J. L. BELL is a Massachusetts writer who specializes in (among other things) the start of the American Revolution in and around Boston. He is particularly interested in the experiences of children in 1765-75. He has published scholarly papers and popular articles for both children and adults. He was consultant for an episode of History Detectives, and contributed to a display at Minute Man National Historic Park.

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Tuesday, July 02, 2024

“On the Conduct of the Comittee of Correspondence”

On Monday, 27 June 1774, the political argument over Boston’s committee of correspondence came to a head.

Merchants and friends of the royal government felt that the committee was wielding too much power, dragging the entire community into a costly and treasonous confrontation with the Crown.

Parliament’s Boston Port Bill was stifling every Bostonian’s livelihood, but that problem could go away at the (admittedly significant) cost of £9,660.

The committee’s Solemn League and Covenant boycott was going further than any non-importation measure so far, not only proscribing more goods from Britain and making people pledge not to do any business with people who did import goods. Was that going too far for the country folk?

The Boston Whigs, who had established the standing committee of correspondence back in November 1772, stuck to their position that for the people to make any retreat or compromise would be giving up their British constitutional rights.

The Boston town meeting resumed in Faneuil Hall at 10:00 A.M. His work with the Massachusetts General Court in Salem done (since the Massachusetts General Court in Salem was done), Samuel Adams was once again in the chair.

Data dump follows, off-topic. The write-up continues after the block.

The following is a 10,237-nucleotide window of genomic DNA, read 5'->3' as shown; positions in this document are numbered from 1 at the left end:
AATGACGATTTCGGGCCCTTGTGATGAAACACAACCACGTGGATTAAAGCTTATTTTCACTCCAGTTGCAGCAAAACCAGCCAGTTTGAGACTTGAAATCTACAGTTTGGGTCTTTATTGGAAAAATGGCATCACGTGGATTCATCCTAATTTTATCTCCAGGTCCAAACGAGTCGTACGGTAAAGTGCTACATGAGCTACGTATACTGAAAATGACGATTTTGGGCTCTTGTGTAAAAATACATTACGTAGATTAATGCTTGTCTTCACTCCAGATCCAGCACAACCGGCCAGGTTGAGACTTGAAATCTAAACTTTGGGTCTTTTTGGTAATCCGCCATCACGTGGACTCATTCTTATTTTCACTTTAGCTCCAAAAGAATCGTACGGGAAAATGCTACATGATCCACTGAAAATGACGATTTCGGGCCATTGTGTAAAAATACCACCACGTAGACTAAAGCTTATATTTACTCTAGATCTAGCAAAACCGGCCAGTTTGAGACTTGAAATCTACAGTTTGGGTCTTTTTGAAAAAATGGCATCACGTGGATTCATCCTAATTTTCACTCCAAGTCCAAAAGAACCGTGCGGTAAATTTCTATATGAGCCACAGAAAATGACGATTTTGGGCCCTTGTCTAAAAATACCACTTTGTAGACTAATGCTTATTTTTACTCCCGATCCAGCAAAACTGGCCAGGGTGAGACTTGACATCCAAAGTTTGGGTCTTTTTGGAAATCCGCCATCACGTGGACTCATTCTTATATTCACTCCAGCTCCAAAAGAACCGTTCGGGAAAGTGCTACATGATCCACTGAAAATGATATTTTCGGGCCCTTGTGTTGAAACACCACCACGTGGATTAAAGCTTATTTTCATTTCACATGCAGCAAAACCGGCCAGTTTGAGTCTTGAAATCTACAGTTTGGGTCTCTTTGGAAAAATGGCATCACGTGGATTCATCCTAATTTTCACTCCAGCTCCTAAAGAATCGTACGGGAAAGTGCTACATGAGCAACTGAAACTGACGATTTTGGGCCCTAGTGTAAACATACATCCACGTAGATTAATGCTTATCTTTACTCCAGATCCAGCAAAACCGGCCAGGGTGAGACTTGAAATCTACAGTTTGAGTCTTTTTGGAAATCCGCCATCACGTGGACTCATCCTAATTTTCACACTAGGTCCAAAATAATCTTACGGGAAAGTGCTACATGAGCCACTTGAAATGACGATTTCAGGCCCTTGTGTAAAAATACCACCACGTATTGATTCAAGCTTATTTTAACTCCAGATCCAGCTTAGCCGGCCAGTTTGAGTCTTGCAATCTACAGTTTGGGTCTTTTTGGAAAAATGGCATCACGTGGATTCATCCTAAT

A motion passed that the meeting should review all the letters the committee of correspondence had written to other towns and colonies about the Port Bill.

But then came another motion: “that this Meeting be adjourned to the Old South Meeting House, the Hall not being sufficient to contain all the Inhabitants assembled.”

The committee chosen to go to Old South and ask if the town could use that space consisted of William Molineux, town clerk William Cooper, and Dr. Benjamin Church, Jr.—all radical Whigs. That alone signaled that their party had the votes to control the meeting. But what if more people came for one side or the other?

In Old South, the meeting reaffirmed its earlier vote to review the correspondence. Cooper began to read the letters aloud. After a while the crowd became bored, and they amended their earlier vote to cover only the Solemn League and Covenant, the letter sent out with that proposal, and “any other Letters that may be particularly called for.”

Eventually someone moved “that some Censure be now passed By the Town on the Conduct of the Comittee of Correspondence; and that said Committee be annihilated.” That would be a total repudiation of the committee and its work.

Adams stated that “he had the Honor of being a Member” of that committee, so someone else should moderate that discussion. By stepping away from the podium for a while, Adams not only made a point of being scrupulously fair but also allowed himself to speak, since the moderator usually didn’t express opinions on motions.

As the temporary chair, the meeting chose Thomas Cushing—merchant, speaker of the House, and another member of the Boston Whigs (though in the moderate set). Again, that showed how that group was in control of this body.

Nonetheless, the debate went on until dark, and still the opponents of the committee said “they had farther to offer.” The meeting voted to adjourn until the next morning at 10:00 A.M.

TOMORROW: The speakers and the vote.

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